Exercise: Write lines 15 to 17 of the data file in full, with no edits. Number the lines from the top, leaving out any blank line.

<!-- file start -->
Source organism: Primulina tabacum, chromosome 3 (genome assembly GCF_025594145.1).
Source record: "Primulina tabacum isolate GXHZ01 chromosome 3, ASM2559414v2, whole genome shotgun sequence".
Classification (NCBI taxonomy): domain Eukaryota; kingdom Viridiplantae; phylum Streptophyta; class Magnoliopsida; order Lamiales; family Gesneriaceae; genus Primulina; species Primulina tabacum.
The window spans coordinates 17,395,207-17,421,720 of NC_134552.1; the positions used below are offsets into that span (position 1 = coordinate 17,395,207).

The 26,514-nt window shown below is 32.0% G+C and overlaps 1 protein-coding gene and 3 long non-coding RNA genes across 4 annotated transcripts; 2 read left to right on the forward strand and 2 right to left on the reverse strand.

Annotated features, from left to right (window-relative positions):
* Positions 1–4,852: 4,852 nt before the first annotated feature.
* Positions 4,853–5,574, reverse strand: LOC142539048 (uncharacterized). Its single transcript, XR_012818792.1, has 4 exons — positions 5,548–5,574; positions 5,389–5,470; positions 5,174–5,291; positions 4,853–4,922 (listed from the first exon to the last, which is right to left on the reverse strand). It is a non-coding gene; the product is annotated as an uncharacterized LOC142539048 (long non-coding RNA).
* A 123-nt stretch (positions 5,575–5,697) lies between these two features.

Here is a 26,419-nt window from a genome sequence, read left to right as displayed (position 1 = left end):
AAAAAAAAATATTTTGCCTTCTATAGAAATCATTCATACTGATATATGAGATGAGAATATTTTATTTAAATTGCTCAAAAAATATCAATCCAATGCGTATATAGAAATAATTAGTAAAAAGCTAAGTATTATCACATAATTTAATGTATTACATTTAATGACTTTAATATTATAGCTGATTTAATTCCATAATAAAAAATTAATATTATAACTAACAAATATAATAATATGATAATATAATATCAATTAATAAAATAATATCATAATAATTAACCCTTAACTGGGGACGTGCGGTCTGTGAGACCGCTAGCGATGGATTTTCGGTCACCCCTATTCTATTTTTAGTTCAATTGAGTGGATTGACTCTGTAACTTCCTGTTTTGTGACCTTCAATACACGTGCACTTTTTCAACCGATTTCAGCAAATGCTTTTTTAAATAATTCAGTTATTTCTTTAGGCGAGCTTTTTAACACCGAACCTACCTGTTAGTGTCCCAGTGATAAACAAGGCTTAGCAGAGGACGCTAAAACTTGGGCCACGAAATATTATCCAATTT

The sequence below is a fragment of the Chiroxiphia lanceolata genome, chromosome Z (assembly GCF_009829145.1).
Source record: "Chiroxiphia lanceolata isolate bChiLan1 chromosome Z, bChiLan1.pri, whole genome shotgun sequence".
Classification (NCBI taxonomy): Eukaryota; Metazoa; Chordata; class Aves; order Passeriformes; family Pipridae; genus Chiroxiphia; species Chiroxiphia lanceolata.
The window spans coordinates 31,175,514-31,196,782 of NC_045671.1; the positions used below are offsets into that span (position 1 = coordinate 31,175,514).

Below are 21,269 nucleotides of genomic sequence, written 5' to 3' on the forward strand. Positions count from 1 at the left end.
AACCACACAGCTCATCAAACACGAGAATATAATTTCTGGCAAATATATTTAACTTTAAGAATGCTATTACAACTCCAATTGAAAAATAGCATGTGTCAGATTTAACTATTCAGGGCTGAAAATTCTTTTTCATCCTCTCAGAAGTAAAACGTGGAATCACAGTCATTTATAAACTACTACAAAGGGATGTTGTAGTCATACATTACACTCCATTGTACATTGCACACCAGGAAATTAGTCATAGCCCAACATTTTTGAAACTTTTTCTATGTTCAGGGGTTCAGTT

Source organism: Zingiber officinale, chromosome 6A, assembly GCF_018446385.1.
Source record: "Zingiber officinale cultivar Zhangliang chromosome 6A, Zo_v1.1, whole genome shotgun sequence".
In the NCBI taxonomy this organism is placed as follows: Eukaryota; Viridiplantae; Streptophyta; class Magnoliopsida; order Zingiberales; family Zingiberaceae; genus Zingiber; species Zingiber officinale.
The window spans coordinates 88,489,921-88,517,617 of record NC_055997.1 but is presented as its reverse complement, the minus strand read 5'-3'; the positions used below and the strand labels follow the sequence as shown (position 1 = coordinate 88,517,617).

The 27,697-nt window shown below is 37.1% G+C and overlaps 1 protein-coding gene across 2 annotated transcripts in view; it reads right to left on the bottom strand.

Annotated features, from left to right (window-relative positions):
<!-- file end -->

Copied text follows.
The window spans coordinates 31,175,514-31,196,782 of NC_045671.1; the positions used below are offsets into that span (position 1 = coordinate 31,175,514).

Below are 21,269 nucleotides of genomic sequence, written 5' to 3' on the forward strand. Positions count from 1 at the left end.
AACCACACAGCTCATCAAACACGAGAATATAATTTCTGGCAAATATATTTAACTTTAAGAATGCTATTACAACTCCAATTGAAAAATAGCATGTGTCAGATTTAACTATTCAGGGCTGAAAATTCTTTTTCATCCTCTCAGAAGTAAAACGTGGAATCACAGTCATTTATAAACTACTACAAAGGGATGTTGTAGTCATACATTACACTCCATTGTACATTGCACACCAGGAAATTAGTCATAGCCCAACATTTTTGAAACTTTTTCTATGTTCAGGGGTTCAGTT